What Now? A Widow's Story About Making the Right Financial Decisions
By Ruth Delaney
Member of Ed Slott's Elite IRA Advisor GroupSM
In 2006, Alan, a strapping young man who had just turned 50, collapsed and died of a massive heart attack while attending Sunday morning Mass with his wife Karen. Alan and Karen co-owned a business. Alan was a contractor and Karen handled the accounting and billing. Karen was fairly savvy financially. However, because she felt she had to get everything settled “right away” after Alan’s passing, she made several costly mistakes. In her grief, she started to work on autopilot instead of thinking strategically. She immediately invested life insurance proceeds. Karen later said, “A friend of mine introduced me to her broker and I just gave him the money to invest. What a mistake!” The broker proceeded to put her in a series of investments that made no sense for her and her financial situation. Two years later, when she realized what her broker had done, she began to search for a true wealth advisor. She said, “I wish someone had told me to slow down. I was so upset when Al died that I just went into a frenzy. I thought that if I kept busy, the pain of Al’s loss would not feel so bad. Instead, I made some bad choices.”
Many women like Karen, when faced with the loss of their husband, feel they have to get everything done in a hurry. It is important to realize that you do not have to do everything at once. Many decisions may be made later. More importantly, key decisions should be left to a time when you are not in the initial stages of grief. You will then be able to think more clearly about what is right for you and your family. Do not allow anyone to pressure you into making any major decisions right away. Many widows fall victim to financial predators who take advantage of their vulnerable state. In fact, I recommend that you do not make any major life decisions in the year following your spouse’s death. If you need help during that time, contact your Financial Advisor and/or your Attorney who can help you through many of these duties. The next few paragraphs detail key actions (or non-actions) to consider after the passing of your loved one.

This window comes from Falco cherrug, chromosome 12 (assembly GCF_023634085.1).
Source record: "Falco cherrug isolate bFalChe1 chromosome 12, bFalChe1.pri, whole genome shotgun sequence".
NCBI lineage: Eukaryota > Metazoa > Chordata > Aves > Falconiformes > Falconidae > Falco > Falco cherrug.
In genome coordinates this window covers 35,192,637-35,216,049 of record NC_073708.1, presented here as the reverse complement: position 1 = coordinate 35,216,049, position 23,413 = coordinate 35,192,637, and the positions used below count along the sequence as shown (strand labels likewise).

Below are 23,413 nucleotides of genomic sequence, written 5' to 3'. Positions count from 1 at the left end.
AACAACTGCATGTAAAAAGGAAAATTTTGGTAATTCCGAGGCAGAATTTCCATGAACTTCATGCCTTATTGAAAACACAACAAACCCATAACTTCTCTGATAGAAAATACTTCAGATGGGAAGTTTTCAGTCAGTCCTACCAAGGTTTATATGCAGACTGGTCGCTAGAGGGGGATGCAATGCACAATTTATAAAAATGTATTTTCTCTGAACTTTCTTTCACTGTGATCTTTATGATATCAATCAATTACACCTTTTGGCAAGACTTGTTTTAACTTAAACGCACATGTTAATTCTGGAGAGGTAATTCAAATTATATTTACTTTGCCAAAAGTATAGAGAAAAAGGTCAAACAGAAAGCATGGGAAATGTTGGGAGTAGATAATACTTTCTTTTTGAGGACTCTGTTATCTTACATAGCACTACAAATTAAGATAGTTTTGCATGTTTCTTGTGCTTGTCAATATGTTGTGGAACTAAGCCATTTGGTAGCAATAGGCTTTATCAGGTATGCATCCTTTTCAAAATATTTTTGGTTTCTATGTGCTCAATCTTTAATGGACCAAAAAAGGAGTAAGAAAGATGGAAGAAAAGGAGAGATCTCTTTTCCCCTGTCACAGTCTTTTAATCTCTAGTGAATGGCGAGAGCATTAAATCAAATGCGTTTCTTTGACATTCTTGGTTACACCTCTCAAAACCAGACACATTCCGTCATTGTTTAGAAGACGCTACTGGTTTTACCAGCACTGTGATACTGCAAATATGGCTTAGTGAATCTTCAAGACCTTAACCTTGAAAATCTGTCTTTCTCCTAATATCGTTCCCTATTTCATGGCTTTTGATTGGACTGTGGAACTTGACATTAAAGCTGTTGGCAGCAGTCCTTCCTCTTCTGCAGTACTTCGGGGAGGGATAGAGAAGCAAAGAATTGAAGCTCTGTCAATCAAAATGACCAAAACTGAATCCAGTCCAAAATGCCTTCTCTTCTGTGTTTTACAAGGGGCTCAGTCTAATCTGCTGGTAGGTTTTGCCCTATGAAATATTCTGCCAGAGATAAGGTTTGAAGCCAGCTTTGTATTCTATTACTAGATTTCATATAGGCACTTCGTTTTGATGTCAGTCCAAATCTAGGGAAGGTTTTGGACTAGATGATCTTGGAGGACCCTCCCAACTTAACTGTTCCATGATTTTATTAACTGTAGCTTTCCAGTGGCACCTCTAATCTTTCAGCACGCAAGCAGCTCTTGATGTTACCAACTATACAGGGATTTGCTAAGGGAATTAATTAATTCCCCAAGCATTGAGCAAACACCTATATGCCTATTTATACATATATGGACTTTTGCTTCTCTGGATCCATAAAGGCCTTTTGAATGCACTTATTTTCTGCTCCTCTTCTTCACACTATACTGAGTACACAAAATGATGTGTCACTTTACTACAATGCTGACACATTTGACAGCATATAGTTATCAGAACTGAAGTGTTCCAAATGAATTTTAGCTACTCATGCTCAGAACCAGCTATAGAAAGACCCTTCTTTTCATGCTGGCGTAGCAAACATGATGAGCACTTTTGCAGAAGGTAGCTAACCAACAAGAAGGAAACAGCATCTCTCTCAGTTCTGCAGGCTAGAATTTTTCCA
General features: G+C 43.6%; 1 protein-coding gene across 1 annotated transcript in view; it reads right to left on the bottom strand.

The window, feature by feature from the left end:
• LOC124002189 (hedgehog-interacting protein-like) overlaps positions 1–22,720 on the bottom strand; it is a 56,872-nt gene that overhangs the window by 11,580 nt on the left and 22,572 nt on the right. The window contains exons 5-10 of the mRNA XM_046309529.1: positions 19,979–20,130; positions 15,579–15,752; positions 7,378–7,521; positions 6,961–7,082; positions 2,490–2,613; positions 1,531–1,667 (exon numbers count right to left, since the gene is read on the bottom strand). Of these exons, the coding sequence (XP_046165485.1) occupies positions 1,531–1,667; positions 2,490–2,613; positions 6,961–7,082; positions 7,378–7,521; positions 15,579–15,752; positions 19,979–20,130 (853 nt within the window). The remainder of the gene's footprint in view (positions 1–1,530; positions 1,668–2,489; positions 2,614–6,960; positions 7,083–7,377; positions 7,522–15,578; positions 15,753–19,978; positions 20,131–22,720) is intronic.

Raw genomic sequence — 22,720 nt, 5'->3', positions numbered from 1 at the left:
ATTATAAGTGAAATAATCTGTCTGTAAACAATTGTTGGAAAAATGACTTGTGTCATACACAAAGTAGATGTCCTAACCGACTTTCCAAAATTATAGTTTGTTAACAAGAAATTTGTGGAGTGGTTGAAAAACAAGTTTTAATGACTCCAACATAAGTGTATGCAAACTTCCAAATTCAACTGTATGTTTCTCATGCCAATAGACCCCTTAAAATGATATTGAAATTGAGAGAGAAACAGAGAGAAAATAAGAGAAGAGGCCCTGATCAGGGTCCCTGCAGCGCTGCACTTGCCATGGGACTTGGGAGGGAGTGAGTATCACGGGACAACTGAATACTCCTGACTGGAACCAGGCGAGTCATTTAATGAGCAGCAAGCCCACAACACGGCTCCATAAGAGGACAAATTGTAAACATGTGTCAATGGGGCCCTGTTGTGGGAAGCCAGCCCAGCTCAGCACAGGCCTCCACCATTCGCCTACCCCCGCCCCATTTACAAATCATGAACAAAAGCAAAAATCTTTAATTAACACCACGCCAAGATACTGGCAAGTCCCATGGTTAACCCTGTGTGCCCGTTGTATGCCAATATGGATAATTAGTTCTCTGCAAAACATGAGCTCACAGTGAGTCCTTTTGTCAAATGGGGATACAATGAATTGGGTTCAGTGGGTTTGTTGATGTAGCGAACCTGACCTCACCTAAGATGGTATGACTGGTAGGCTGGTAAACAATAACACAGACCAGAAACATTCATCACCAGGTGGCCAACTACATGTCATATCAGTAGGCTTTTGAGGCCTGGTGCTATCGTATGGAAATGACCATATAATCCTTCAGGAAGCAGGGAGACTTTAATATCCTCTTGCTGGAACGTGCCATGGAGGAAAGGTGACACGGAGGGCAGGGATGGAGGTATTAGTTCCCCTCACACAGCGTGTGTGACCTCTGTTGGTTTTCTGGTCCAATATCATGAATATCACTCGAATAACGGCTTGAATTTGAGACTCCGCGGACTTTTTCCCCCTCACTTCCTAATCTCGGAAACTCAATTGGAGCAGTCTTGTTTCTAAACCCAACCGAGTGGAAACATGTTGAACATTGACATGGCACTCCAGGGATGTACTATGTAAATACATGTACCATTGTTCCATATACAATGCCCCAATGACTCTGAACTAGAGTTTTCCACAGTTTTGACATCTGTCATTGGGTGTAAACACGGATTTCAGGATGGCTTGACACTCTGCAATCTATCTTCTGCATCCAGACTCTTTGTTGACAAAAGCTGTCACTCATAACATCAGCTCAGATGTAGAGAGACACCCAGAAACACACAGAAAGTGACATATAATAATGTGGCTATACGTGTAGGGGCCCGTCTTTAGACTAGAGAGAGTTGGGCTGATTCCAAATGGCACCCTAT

First, you will need to obtain certified death certificates. Your funeral home director will order these for you. Your Financial Advisor or Attorney should be able to help you determine the proper number to order. Then add 5 more as a cushion for unseen needs.
Second, contact your Life Insurance Agent or Financial Advisor in order to help you claim the payment of any Death Benefits from Life Insurance policies.
Then, notify your husband’s employer (or former employer, if he was retired). A representative of the Human Resources Department at his employer will walk you through the benefits that you are entitled to as his widow. These may include a pension plan, a 401(k) plan, health insurance benefits and group term life insurance. If he was receiving a pension payment, there may be an adjustment made to this benefit due to his death.
IMPORTANT: DO NOT make any hasty decisions regarding Pension, IRA, 401(k), 403(b), 457 or Thrift Savings (TSP) plan assets. Consult a qualified Financial Advisor (preferably an Ed Slott Elite Advisor) to help you navigate the proper resolution of these assets. Hasty or ill-informed decisions may cost you thousands of dollars in taxes that careful planning could avoid. I cannot stress that enough. YOU DO NOT HAVE TO MAKE DECISIONS IMMEDIATELEY. You and your children will generally have until October 31 of the year following your spouse’s death to finalize your decisions for these plans.
Next, if your spouse was a veteran, contact the Veterans Administration. Prior to contacting the Veterans Administration, collect all of the paperwork connected to your husband’s service (i.e., his discharge papers (DD 214), etc..).